Critics’ Picks

View of “Wael Shawky,” 2016–17.

View of “Wael Shawky,” 2016–17.


Wael Shawky

Castello di Rivoli
Piazza Mafalda di Savoia
November 3, 2016–February 5, 2017

Wael Shawky’s serial film project “Cabaret Crusades,” first presented in its complete form in 2015 at MoMA PS1, maintains its macabre ability to fascinate and horrify at the Castello di Rivoli. For his one-man show at the Castello, Shawky produced an entirely new site-specific environment for the films, with two of the three projected in bubble-gum pink facsimiles of medieval fortresses that forcefully occupy the venue’s cavernous top floor. Grotesque in appearance but comically subdued in their dramatic presence, the puppets that populate Shawky’s films commiserate, betray, and murder their way through the artist’s phantasmagoric retelling of the Crusades. Many of the puppets of the third film, The Secrets of Karbala, 2014, are also exhibited at the Castello. Specially produced for Secrets by glass workers in Murano, the marionettes evince a monstrous fragility, combining human and animal features in chimerical concoctions. The puppets that play the part of the treacherous Venetians in Shawky’s film are especially fantastical, chthonic fusions of doge and crustacean that reflect the gallery lights with their glossy shells.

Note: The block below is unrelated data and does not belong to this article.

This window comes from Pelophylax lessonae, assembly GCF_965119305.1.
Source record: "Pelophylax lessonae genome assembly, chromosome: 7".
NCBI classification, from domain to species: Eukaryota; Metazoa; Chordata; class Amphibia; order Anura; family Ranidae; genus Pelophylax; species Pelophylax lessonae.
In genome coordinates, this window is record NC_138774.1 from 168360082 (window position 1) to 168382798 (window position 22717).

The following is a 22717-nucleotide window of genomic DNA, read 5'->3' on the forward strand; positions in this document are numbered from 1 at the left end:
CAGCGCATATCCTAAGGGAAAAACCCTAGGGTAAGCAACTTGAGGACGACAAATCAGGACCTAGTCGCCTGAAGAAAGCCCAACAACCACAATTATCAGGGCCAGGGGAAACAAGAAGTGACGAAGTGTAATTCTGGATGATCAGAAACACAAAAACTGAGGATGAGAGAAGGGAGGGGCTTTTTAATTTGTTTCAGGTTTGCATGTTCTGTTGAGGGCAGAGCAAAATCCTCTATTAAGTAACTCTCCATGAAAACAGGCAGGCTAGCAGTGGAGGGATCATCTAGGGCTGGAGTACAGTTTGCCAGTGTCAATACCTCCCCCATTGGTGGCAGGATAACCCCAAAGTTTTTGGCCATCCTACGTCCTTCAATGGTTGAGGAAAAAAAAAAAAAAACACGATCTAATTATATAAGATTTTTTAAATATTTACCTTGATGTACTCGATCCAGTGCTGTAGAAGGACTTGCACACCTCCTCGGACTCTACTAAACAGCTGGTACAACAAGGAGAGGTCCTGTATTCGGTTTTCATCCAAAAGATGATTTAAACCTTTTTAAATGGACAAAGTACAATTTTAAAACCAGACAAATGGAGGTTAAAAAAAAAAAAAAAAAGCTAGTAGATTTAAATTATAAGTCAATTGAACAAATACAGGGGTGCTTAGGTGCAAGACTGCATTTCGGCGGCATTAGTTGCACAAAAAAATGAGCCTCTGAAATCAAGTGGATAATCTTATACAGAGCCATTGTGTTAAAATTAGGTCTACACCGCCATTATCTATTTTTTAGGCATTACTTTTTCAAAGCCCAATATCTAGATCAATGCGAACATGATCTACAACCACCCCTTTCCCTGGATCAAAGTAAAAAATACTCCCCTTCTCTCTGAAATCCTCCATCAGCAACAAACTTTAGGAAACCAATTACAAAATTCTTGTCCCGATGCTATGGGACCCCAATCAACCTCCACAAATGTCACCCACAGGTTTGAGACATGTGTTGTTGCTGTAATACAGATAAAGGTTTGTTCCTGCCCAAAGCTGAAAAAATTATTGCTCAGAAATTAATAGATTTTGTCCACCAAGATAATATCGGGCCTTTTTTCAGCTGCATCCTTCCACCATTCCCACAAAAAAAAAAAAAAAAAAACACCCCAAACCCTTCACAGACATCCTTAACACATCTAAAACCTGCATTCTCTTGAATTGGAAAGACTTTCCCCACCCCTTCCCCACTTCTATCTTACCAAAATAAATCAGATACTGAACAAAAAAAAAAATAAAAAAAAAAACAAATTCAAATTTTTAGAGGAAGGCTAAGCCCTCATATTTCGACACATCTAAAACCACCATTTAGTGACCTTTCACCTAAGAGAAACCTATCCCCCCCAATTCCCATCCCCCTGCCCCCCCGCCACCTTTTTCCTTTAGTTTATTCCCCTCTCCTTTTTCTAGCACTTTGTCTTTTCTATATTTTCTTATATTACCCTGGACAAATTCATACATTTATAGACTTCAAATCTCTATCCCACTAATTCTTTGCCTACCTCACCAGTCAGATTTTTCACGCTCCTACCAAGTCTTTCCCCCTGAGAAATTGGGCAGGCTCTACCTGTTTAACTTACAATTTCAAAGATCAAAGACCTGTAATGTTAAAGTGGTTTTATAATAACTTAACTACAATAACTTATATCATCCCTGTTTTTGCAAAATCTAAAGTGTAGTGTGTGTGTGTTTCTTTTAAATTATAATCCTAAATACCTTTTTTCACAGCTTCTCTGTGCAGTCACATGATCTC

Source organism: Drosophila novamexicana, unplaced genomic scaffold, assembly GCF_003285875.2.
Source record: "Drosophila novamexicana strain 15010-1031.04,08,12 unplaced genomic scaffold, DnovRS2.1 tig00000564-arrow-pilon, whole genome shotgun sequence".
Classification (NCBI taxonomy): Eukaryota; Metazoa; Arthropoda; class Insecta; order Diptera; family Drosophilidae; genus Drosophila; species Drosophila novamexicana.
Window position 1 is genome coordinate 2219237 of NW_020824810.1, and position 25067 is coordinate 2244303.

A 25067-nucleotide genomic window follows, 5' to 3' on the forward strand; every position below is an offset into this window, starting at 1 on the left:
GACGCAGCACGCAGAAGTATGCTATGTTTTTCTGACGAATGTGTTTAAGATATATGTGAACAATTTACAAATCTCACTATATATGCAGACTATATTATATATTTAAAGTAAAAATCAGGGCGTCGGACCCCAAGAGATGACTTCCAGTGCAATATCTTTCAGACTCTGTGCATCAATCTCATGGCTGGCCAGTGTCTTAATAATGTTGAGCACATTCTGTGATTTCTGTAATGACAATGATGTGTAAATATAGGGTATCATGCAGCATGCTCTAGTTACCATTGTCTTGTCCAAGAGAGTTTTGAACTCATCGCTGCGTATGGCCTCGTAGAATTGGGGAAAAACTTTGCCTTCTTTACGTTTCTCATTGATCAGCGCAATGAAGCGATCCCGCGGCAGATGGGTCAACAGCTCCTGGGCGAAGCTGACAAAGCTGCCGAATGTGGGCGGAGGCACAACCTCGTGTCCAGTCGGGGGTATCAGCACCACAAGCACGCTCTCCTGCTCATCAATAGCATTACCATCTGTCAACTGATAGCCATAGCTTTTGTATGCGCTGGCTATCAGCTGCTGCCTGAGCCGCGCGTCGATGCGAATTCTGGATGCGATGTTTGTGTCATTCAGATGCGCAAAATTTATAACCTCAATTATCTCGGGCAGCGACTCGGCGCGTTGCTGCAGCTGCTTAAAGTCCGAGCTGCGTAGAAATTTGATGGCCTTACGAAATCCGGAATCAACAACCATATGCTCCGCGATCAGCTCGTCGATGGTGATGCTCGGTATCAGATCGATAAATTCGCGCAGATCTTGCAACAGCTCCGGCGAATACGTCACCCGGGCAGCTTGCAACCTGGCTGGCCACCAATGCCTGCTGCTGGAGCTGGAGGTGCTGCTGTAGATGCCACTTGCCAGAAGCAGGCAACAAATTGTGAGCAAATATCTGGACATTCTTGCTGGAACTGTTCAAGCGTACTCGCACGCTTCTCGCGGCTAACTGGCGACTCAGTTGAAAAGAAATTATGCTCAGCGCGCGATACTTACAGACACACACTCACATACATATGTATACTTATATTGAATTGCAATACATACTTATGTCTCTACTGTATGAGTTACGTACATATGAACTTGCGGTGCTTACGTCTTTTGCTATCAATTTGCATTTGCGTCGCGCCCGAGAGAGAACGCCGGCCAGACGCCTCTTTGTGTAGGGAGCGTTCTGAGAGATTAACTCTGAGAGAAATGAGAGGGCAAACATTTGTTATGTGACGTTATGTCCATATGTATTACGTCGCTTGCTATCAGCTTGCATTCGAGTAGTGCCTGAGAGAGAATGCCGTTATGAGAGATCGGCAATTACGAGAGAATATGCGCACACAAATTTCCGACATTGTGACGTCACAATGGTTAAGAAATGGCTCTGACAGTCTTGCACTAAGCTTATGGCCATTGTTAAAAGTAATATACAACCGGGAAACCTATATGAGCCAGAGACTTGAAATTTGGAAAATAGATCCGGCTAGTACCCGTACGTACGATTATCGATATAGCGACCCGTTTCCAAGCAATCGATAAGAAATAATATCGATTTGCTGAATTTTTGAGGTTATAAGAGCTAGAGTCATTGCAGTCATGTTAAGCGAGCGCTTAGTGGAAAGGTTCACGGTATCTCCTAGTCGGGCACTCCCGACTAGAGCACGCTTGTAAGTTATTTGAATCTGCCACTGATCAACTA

New to this show are three large-scale wooden relief sculptures that appropriate Crusades-related painterly compositions by Eugène Delacroix, Cornelis Claesz van Wieringen, and Alexandre Jean-Baptiste Hesse. Collaborating with woodworkers from the Veneto, Shawky has reimagined these artists’ works by inserting bizarre additions, such as a colossal leviathan that squats on the horizon of van Wieringen’s naval battle and a cane-wielding aberration that perches on a balcony in Hesse’s court scene. As the final stage of Shawky’s engagement with the Crusades, which brought together artistic traditions from throughout the Levant and beyond in a truly cosmopolitan, utopian vision, the reliefs mark a triumphant conclusion to his artistic dialogue with the material and visual cultures of the medieval Mediterranean world.